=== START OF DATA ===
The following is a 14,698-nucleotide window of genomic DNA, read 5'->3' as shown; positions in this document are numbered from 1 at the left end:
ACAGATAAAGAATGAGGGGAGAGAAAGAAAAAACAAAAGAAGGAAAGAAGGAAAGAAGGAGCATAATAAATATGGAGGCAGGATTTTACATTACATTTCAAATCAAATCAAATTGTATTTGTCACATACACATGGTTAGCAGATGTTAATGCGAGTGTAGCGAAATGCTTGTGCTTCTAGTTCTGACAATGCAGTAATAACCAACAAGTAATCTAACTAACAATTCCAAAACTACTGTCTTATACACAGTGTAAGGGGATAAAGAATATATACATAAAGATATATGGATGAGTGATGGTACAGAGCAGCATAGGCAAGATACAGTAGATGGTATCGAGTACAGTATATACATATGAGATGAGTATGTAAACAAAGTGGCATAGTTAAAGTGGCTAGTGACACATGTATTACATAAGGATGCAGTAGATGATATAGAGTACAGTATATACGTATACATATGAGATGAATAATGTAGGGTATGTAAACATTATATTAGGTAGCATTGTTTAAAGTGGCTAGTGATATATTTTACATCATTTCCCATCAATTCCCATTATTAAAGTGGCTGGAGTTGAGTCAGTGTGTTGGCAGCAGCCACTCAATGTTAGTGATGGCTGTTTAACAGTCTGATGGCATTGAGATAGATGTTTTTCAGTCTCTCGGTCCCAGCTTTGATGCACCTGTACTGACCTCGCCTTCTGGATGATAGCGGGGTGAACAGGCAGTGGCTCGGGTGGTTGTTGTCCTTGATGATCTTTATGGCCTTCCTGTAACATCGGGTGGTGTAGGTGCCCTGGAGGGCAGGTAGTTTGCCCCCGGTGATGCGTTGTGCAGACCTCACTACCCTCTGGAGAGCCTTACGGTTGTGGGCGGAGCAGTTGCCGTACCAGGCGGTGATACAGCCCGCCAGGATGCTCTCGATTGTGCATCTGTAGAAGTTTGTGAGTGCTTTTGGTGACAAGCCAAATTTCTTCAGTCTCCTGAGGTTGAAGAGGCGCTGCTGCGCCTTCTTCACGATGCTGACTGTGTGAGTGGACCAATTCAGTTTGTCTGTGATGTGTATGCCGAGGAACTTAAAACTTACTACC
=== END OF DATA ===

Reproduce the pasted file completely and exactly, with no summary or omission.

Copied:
The following is a 14,698-nucleotide window of genomic DNA, read 5'->3' as shown; positions in this document are numbered from 1 at the left end:
ACAGATAAAGAATGAGGGGAGAGAAAGAAAAAACAAAAGAAGGAAAGAAGGAAAGAAGGAGCATAATAAATATGGAGGCAGGATTTTACATTACATTTCAAATCAAATCAAATTGTATTTGTCACATACACATGGTTAGCAGATGTTAATGCGAGTGTAGCGAAATGCTTGTGCTTCTAGTTCTGACAATGCAGTAATAACCAACAAGTAATCTAACTAACAATTCCAAAACTACTGTCTTATACACAGTGTAAGGGGATAAAGAATATATACATAAAGATATATGGATGAGTGATGGTACAGAGCAGCATAGGCAAGATACAGTAGATGGTATCGAGTACAGTATATACATATGAGATGAGTATGTAAACAAAGTGGCATAGTTAAAGTGGCTAGTGACACATGTATTACATAAGGATGCAGTAGATGATATAGAGTACAGTATATACGTATACATATGAGATGAATAATGTAGGGTATGTAAACATTATATTAGGTAGCATTGTTTAAAGTGGCTAGTGATATATTTTACATCATTTCCCATCAATTCCCATTATTAAAGTGGCTGGAGTTGAGTCAGTGTGTTGGCAGCAGCCACTCAATGTTAGTGATGGCTGTTTAACAGTCTGATGGCATTGAGATAGATGTTTTTCAGTCTCTCGGTCCCAGCTTTGATGCACCTGTACTGACCTCGCCTTCTGGATGATAGCGGGGTGAACAGGCAGTGGCTCGGGTGGTTGTTGTCCTTGATGATCTTTATGGCCTTCCTGTAACATCGGGTGGTGTAGGTGCCCTGGAGGGCAGGTAGTTTGCCCCCGGTGATGCGTTGTGCAGACCTCACTACCCTCTGGAGAGCCTTACGGTTGTGGGCGGAGCAGTTGCCGTACCAGGCGGTGATACAGCCCGCCAGGATGCTCTCGATTGTGCATCTGTAGAAGTTTGTGAGTGCTTTTGGTGACAAGCCAAATTTCTTCAGTCTCCTGAGGTTGAAGAGGCGCTGCTGCGCCTTCTTCACGATGCTGACTGTGTGAGTGGACCAATTCAGTTTGTCTGTGATGTGTATGCCGAGGAACTTAAAACTTACTACC